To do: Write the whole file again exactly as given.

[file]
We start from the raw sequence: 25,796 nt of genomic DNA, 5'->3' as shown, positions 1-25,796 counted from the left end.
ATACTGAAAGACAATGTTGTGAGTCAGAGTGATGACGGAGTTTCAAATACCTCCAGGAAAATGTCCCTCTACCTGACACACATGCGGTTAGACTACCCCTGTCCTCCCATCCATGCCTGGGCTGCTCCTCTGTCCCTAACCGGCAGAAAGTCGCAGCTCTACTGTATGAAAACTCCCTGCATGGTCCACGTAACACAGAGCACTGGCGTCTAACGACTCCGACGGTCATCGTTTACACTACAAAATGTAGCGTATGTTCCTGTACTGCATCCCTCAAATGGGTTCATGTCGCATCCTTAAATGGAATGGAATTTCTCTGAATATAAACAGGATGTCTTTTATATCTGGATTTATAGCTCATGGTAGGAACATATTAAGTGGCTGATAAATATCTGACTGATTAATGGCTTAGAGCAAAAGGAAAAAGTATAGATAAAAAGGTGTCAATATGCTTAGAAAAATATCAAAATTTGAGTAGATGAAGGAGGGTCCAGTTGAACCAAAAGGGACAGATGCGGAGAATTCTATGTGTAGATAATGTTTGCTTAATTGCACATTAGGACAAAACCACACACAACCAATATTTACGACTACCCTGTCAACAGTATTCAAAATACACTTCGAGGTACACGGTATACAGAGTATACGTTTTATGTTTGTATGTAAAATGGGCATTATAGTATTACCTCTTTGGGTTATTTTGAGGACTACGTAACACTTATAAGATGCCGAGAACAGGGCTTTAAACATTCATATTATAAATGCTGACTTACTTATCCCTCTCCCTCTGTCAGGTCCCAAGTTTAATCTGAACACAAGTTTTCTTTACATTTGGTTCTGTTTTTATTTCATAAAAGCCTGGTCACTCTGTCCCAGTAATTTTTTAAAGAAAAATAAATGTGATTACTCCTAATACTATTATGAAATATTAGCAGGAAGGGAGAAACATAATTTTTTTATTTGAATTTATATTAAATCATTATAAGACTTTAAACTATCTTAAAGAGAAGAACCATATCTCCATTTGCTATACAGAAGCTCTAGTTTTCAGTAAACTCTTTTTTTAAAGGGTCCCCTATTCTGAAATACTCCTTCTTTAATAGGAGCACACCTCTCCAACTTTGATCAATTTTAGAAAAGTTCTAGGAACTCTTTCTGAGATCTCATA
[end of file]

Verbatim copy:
We start from the raw sequence: 25,796 nt of genomic DNA, 5'->3' as shown, positions 1-25,796 counted from the left end.
ATACTGAAAGACAATGTTGTGAGTCAGAGTGATGACGGAGTTTCAAATACCTCCAGGAAAATGTCCCTCTACCTGACACACATGCGGTTAGACTACCCCTGTCCTCCCATCCATGCCTGGGCTGCTCCTCTGTCCCTAACCGGCAGAAAGTCGCAGCTCTACTGTATGAAAACTCCCTGCATGGTCCACGTAACACAGAGCACTGGCGTCTAACGACTCCGACGGTCATCGTTTACACTACAAAATGTAGCGTATGTTCCTGTACTGCATCCCTCAAATGGGTTCATGTCGCATCCTTAAATGGAATGGAATTTCTCTGAATATAAACAGGATGTCTTTTATATCTGGATTTATAGCTCATGGTAGGAACATATTAAGTGGCTGATAAATATCTGACTGATTAATGGCTTAGAGCAAAAGGAAAAAGTATAGATAAAAAGGTGTCAATATGCTTAGAAAAATATCAAAATTTGAGTAGATGAAGGAGGGTCCAGTTGAACCAAAAGGGACAGATGCGGAGAATTCTATGTGTAGATAATGTTTGCTTAATTGCACATTAGGACAAAACCACACACAACCAATATTTACGACTACCCTGTCAACAGTATTCAAAATACACTTCGAGGTACACGGTATACAGAGTATACGTTTTATGTTTGTATGTAAAATGGGCATTATAGTATTACCTCTTTGGGTTATTTTGAGGACTACGTAACACTTATAAGATGCCGAGAACAGGGCTTTAAACATTCATATTATAAATGCTGACTTACTTATCCCTCTCCCTCTGTCAGGTCCCAAGTTTAATCTGAACACAAGTTTTCTTTACATTTGGTTCTGTTTTTATTTCATAAAAGCCTGGTCACTCTGTCCCAGTAATTTTTTAAAGAAAAATAAATGTGATTACTCCTAATACTATTATGAAATATTAGCAGGAAGGGAGAAACATAATTTTTTTATTTGAATTTATATTAAATCATTATAAGACTTTAAACTATCTTAAAGAGAAGAACCATATCTCCATTTGCTATACAGAAGCTCTAGTTTTCAGTAAACTCTTTTTTTAAAGGGTCCCCTATTCTGAAATACTCCTTCTTTAATAGGAGCACACCTCTCCAACTTTGATCAATTTTAGAAAAGTTCTAGGAACTCTTTCTGAGATCTCATA